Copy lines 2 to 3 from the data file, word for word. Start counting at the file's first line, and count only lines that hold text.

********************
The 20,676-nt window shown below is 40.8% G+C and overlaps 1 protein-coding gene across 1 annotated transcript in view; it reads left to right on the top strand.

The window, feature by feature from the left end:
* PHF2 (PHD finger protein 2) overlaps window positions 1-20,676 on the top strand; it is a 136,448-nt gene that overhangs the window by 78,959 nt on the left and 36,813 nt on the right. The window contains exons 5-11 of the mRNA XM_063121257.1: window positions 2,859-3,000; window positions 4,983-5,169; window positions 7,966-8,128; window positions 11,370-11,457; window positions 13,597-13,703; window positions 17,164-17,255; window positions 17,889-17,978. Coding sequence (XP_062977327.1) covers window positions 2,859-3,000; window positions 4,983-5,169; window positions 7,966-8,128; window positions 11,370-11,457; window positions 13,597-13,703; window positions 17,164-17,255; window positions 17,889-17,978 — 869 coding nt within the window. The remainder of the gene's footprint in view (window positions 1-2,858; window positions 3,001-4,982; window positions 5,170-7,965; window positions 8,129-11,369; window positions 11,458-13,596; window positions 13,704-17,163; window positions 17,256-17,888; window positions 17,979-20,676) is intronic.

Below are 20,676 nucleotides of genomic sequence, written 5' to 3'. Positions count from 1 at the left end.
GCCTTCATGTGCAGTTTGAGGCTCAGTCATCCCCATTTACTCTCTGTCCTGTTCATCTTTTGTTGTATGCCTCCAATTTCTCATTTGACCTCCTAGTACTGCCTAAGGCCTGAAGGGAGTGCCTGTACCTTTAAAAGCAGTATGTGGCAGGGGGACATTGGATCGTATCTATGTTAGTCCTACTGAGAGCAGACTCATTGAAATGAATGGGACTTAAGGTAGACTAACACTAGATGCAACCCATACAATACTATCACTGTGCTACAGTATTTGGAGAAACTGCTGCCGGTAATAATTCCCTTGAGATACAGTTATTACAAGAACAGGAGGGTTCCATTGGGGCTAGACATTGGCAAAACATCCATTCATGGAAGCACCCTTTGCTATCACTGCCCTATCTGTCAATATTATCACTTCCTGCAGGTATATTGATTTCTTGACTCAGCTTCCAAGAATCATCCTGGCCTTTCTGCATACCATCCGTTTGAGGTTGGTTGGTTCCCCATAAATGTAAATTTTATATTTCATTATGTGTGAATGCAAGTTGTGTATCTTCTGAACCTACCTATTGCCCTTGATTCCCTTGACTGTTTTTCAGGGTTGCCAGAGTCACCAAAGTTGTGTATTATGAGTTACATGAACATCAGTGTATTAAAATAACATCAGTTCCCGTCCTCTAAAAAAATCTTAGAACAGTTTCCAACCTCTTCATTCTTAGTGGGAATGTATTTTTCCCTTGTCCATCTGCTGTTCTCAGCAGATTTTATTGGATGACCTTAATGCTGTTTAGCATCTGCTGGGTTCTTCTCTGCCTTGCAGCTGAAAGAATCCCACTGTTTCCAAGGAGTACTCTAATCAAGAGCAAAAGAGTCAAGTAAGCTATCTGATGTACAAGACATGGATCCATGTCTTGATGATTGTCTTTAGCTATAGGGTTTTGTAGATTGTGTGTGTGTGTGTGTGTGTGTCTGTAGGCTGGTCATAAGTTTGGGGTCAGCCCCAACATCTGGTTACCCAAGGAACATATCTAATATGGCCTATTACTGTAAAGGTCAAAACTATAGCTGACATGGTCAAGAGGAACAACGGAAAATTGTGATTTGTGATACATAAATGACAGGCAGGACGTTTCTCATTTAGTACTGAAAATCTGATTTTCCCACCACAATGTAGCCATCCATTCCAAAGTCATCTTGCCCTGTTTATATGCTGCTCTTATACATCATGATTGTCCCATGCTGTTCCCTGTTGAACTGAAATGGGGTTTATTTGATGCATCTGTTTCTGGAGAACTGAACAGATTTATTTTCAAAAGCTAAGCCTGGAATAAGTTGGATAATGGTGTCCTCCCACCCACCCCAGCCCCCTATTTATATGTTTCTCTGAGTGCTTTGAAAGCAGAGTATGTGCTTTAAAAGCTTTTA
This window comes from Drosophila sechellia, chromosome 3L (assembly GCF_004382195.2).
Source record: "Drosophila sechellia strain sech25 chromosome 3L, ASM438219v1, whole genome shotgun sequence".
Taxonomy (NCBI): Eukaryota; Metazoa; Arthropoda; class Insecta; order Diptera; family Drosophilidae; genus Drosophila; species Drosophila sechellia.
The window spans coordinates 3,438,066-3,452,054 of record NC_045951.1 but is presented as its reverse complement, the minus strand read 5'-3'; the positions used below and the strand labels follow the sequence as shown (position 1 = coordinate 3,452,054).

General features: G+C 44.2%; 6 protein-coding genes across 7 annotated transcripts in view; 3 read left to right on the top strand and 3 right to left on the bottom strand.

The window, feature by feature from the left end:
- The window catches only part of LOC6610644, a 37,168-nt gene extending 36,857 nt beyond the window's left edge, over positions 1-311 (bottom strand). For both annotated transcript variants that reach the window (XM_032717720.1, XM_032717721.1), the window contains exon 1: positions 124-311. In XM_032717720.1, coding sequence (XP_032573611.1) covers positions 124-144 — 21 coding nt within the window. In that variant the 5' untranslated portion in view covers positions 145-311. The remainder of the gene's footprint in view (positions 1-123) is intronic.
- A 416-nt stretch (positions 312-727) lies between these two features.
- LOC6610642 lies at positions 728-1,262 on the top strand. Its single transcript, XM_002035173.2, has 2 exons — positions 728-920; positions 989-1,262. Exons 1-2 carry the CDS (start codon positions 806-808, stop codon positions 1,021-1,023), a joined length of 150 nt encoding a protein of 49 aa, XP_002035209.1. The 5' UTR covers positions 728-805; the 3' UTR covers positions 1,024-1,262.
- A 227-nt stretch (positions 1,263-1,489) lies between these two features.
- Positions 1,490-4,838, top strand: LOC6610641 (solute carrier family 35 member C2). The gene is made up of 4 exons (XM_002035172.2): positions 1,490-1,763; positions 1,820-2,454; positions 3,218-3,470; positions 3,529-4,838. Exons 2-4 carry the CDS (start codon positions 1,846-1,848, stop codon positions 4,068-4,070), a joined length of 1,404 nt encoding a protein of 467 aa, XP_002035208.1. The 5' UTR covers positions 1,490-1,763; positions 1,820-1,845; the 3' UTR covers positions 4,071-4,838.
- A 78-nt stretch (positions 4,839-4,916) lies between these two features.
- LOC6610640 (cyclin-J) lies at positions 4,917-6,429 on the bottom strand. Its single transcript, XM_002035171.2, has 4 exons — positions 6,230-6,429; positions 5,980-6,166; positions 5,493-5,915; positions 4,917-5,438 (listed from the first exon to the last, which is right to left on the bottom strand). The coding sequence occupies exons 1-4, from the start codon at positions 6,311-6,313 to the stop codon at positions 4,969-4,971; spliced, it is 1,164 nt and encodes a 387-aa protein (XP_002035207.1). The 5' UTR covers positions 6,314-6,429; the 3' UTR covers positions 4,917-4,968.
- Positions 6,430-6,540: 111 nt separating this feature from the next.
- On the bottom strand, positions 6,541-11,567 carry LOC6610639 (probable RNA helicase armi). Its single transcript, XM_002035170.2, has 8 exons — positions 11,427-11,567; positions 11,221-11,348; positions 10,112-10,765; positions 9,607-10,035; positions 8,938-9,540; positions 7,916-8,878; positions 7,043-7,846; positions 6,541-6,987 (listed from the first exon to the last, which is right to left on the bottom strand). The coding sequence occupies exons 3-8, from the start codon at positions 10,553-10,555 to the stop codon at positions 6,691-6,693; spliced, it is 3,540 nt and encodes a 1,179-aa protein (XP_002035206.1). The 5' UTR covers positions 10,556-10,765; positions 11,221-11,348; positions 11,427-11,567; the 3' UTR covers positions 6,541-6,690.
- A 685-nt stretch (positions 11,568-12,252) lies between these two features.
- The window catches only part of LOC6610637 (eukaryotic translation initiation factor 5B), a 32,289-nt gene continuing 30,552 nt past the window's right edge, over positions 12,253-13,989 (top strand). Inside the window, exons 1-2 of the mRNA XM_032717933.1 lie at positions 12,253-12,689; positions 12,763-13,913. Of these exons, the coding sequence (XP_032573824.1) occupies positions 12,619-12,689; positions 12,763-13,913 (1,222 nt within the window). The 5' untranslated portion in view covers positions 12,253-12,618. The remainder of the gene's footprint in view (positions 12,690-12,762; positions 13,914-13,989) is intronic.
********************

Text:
The window, feature by feature from the left end:
* PHF2 (PHD finger protein 2) overlaps window positions 1-20,676 on the top strand; it is a 136,448-nt gene that overhangs the window by 78,959 nt on the left and 36,813 nt on the right. The window contains exons 5-11 of the mRNA XM_063121257.1: window positions 2,859-3,000; window positions 4,983-5,169; window positions 7,966-8,128; window positions 11,370-11,457; window positions 13,597-13,703; window positions 17,164-17,255; window positions 17,889-17,978. Coding sequence (XP_062977327.1) covers window positions 2,859-3,000; window positions 4,983-5,169; window positions 7,966-8,128; window positions 11,370-11,457; window positions 13,597-13,703; window positions 17,164-17,255; window positions 17,889-17,978 — 869 coding nt within the window. The remainder of the gene's footprint in view (window positions 1-2,858; window positions 3,001-4,982; window positions 5,170-7,965; window positions 8,129-11,369; window positions 11,458-13,596; window positions 13,704-17,163; window positions 17,256-17,888; window positions 17,979-20,676) is intronic.